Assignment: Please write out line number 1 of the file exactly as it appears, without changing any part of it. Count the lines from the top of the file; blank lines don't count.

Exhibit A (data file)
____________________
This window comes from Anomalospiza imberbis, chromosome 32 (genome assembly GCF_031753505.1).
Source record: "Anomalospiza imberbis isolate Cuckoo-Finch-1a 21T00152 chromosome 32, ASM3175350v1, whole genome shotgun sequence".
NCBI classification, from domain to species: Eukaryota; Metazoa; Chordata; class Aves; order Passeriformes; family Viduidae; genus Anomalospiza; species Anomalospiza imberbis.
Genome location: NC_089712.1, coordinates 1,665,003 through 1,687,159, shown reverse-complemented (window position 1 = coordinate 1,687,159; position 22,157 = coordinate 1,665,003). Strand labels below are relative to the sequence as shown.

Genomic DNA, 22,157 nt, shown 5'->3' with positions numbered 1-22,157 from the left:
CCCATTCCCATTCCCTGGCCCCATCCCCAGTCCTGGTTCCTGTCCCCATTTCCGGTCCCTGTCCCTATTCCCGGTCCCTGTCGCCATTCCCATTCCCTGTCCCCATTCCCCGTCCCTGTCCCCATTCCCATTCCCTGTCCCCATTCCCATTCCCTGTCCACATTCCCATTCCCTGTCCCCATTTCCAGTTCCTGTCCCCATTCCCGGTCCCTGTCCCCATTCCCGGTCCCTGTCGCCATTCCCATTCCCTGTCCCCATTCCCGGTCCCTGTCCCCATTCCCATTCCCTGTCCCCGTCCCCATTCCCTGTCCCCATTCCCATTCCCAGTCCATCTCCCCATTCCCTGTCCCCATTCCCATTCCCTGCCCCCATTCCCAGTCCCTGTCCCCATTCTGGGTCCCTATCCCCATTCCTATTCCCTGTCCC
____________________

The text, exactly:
This window comes from Anomalospiza imberbis, chromosome 32 (genome assembly GCF_031753505.1).